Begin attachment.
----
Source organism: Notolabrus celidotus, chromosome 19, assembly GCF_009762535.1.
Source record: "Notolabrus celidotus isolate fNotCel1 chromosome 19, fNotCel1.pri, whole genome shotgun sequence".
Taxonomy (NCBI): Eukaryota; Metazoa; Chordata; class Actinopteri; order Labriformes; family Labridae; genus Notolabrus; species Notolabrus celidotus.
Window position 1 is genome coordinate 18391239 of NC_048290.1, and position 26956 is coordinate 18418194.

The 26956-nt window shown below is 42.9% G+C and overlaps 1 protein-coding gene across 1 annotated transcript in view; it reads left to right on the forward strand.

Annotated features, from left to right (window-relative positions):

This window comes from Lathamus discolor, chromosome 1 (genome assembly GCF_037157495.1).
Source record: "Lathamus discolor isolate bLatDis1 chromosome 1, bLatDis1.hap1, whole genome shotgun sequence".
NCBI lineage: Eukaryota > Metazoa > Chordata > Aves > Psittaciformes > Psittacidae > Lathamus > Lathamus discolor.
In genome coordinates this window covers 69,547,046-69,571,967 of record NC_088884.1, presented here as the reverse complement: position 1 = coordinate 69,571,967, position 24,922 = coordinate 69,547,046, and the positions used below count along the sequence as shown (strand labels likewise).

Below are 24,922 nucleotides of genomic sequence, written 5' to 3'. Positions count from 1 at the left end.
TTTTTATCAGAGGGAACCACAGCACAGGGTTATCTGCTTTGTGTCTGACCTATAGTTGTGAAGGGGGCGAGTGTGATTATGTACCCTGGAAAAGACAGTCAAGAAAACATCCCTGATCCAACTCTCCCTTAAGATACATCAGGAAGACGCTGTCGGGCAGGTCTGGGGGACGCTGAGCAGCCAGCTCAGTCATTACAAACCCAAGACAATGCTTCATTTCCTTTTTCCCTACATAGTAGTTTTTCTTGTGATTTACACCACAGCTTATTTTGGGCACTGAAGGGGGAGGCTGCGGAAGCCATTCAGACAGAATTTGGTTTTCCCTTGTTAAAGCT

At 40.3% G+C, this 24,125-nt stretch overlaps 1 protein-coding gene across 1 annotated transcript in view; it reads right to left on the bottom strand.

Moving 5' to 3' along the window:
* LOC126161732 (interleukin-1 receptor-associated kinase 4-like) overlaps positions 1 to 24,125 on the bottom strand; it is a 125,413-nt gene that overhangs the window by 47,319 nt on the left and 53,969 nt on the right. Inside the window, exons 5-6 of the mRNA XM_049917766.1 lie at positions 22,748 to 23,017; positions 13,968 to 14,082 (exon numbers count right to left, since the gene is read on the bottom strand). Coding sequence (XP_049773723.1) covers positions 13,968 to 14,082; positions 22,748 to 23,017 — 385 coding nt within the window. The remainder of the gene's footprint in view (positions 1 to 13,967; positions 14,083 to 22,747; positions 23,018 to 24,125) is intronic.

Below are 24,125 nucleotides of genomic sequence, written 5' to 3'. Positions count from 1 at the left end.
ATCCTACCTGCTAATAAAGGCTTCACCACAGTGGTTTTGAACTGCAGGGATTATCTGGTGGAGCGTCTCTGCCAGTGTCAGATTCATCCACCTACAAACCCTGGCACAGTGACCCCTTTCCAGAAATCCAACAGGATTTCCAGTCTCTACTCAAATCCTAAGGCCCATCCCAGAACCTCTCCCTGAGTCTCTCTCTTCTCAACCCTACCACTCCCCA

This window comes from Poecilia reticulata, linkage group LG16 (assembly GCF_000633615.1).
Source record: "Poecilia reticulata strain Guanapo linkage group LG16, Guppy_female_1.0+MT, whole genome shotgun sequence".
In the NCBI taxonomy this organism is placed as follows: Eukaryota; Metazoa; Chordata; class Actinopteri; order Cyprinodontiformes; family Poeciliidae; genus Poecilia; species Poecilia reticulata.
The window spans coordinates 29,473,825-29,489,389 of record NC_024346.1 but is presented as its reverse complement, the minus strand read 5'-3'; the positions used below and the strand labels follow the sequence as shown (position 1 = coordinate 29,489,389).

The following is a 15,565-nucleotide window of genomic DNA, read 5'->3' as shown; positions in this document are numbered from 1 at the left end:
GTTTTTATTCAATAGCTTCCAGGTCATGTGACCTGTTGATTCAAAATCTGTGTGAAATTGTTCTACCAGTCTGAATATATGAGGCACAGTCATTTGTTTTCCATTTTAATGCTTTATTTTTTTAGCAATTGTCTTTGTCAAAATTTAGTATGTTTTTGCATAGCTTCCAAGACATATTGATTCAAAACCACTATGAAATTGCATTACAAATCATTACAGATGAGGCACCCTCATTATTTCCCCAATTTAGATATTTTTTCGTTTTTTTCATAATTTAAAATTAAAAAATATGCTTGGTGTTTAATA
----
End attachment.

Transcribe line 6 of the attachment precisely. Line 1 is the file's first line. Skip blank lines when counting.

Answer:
Annotated features, from left to right (window-relative positions):